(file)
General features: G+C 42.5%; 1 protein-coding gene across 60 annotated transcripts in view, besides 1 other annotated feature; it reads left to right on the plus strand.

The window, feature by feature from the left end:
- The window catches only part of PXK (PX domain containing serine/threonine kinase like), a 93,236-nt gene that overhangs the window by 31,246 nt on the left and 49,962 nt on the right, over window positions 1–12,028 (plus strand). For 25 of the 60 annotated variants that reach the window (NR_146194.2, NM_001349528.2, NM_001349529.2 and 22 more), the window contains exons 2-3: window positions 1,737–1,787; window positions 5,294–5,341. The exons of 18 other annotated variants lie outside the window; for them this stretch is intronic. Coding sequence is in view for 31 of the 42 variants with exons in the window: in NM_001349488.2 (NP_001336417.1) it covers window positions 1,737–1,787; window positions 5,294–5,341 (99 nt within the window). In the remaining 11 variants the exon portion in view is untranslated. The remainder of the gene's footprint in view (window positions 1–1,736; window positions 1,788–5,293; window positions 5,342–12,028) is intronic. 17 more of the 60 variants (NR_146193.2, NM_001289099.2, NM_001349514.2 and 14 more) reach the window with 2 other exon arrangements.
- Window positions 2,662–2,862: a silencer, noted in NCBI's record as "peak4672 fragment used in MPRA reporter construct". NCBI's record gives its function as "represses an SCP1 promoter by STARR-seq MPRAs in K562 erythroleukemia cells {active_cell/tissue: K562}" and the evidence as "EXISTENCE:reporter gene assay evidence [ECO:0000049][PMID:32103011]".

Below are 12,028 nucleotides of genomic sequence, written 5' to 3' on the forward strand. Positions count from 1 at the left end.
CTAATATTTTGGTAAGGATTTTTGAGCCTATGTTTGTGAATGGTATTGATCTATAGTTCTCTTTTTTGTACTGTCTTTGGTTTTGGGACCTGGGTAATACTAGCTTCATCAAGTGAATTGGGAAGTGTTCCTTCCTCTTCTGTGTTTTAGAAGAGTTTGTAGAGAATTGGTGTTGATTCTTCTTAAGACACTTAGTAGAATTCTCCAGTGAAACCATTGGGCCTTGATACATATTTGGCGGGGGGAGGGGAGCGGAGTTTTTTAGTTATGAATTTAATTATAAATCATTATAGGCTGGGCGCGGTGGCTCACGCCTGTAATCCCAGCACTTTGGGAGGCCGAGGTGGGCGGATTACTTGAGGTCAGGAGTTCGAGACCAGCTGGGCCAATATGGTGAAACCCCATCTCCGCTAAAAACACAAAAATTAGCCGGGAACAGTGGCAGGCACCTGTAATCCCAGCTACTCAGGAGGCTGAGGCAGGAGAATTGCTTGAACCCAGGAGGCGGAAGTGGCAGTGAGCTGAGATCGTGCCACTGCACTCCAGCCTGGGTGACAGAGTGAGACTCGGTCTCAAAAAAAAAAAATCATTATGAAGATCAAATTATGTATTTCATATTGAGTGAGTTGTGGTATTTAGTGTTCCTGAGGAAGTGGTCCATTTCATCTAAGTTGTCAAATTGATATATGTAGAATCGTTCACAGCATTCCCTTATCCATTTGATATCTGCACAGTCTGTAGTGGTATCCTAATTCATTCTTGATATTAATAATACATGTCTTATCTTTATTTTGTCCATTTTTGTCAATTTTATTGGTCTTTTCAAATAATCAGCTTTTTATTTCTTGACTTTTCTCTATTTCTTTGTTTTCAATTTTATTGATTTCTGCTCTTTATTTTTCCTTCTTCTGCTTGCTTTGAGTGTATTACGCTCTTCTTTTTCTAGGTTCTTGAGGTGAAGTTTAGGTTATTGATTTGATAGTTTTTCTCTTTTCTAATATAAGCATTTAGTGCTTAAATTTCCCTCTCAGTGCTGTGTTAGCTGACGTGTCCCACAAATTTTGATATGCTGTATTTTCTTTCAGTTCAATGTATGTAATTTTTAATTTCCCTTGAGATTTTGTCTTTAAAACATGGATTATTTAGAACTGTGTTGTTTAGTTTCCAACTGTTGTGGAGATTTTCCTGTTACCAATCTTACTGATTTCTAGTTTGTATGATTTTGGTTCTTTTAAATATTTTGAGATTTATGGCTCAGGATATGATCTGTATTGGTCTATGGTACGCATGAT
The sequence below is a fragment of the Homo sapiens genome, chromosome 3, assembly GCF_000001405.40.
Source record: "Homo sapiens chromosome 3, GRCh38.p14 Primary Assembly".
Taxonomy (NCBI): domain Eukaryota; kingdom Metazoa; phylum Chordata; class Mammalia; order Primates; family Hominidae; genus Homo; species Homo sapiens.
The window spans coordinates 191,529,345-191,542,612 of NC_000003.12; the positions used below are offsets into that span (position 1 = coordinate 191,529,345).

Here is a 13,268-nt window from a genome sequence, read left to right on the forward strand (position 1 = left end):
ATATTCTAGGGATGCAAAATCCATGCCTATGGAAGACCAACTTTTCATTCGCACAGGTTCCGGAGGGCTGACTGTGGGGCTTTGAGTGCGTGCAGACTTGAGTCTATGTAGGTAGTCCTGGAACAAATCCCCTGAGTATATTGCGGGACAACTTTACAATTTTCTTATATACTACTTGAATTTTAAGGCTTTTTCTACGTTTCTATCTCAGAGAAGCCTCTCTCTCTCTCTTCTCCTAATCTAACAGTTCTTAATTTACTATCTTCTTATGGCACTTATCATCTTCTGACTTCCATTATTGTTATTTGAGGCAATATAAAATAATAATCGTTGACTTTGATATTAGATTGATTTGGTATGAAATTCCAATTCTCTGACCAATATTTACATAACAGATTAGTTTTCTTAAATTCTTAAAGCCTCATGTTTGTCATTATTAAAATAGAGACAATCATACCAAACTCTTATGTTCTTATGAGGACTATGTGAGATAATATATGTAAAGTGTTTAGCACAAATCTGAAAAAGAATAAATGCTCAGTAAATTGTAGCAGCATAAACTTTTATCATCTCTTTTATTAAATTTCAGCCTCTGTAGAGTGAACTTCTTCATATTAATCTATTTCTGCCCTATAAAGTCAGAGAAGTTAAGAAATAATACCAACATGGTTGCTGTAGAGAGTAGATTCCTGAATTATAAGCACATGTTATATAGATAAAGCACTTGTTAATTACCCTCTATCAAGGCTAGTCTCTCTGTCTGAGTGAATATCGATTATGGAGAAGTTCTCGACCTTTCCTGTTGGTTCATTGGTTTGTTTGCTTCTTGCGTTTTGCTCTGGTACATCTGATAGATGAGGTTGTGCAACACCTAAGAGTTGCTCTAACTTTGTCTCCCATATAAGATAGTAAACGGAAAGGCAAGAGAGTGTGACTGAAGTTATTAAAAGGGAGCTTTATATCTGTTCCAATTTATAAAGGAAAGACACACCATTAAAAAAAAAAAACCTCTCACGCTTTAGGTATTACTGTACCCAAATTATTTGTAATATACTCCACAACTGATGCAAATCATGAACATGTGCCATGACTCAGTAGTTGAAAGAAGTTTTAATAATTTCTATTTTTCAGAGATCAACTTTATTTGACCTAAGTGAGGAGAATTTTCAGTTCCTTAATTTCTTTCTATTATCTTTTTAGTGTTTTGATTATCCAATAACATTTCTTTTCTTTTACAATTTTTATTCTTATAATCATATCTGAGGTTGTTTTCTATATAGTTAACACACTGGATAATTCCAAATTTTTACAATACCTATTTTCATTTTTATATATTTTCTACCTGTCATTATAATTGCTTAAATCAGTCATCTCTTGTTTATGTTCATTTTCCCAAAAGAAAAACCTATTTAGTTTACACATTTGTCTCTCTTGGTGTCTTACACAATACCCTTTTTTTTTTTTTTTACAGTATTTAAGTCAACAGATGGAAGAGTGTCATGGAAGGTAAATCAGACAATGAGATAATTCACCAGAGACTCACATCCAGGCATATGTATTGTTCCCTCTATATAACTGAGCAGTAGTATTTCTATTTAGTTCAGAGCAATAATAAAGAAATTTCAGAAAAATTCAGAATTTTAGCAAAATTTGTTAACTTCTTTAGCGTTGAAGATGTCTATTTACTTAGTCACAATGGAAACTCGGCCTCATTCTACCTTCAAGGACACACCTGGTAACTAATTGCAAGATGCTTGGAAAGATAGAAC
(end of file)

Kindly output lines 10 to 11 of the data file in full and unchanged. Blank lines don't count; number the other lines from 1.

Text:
The window spans coordinates 191,529,345-191,542,612 of NC_000003.12; the positions used below are offsets into that span (position 1 = coordinate 191,529,345).

Here is a 13,268-nt window from a genome sequence, read left to right on the forward strand (position 1 = left end):